My new Chromebook has an Intel Celeron 3205U processor, 4GB RAM, 16GB integrated storage, 1920x1080 pixels resolution 13.3 inch non-touch display, and microSD card slot for storage expansion. There is a USB 3.0 slot, a USB 2.0 slot, a full size HDMI slot, and a headphone jack. The Chromebook 13 weighs in a 3.23 pounds.
The keyboard is backlit and I am able to type as fast as I can on any computer. The keys have a soft touch feel, the trackpad is large, there is soft touch material on the face around the keyboard, and the keys are well spaced. It's a real pleasure to type on the Chromebook 13 and I was able to easily crank out this article on this new Chromebook.
The display has a higher resolution than other Chromebooks I've owned, other than the Pixel of course, and is what I have been looking for in a reasonably priced Chromebook. The display and keyboard both immediately sold me on the viability of the Dell Chromebook 13. While the upcoming HP Chromebook 13 looks like a great option, it's a bit more expensive and is not yet available. Android apps are eventually coming to the Dell Chromebook 13, but it's not on the initial support list.
13 inches also seems to be about perfect for displaying lots of information without compromise. I've been looking for a mid-level Chromebook and my only regret is that I waited several months to try out the Dell Chromebook 13.
I also have read of amazing battery life with the Dell Chromebook 13, advertised as up to 12 hours, and am still working off of my initial charge a couple of days ago. This will make it much more useful for travel and my daily train commute.
Filling the Chromebook app gap with Android
One of the main reasons I first purchased the ASUS Chromebook Flip was for the touchscreen display. It's also one of the first to get Android apps so when it first arrived I turned on my Sony Xperia Z3 Tablet Compact and a couple Android phones to figure out which apps I wanted to install onto a Chromebook. While I am excited about the prospects of opening up Chromebooks to the Google Play Store and apps, I honestly couldn't come up with much of a list of missing apps to install on a Chromebook.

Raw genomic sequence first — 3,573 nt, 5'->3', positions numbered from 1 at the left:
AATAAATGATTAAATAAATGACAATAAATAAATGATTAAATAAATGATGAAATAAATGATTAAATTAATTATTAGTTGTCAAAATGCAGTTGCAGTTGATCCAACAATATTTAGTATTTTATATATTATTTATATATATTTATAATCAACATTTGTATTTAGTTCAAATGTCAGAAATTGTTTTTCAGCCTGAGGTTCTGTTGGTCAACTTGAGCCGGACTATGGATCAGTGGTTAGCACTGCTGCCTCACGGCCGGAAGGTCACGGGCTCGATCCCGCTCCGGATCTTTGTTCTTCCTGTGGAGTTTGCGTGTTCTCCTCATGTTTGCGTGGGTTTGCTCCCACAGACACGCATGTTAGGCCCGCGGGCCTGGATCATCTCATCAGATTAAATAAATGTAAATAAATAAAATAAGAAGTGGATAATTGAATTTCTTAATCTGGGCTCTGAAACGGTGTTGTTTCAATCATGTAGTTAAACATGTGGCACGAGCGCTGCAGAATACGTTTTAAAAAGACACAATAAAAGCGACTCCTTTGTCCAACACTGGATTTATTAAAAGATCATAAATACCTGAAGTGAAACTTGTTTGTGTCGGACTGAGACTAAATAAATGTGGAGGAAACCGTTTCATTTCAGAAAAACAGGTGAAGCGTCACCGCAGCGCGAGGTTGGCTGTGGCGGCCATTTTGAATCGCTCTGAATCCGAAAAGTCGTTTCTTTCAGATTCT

After visiting the Chrome Web Store, I found all of my key apps are already available for Chrome OS. To perform my daily work on a Chromebook, I use the Chrome browser, Google Play Music, Wunderlist, Google Play Movies, Evernote, Google Docs, and Google Keep. Most everything else is available via the web browser.
I was looking forward to Microsoft Office on a Chromebook, but after using Google Docs, Sheets, and Slides last week I am now seriously considering dropping my Office 365 subscription. These Google apps are very functional and most of my Office needs are pretty basic.
Games are one area where Android easily beats Chrome, but I don't play many games on my devices so am not concerned with games.
Despite my initial excitement over Android apps on a Chromebook, I've come to realize that Chromebooks are excellent productive devices now and having Android apps may not be as important to me as I thought. Android apps are important though since some businesses have customized Android apps that will now work on a Chromebook and if you do not work in the Google ecosystem you will have the flexibility to work outside of that ecosystem.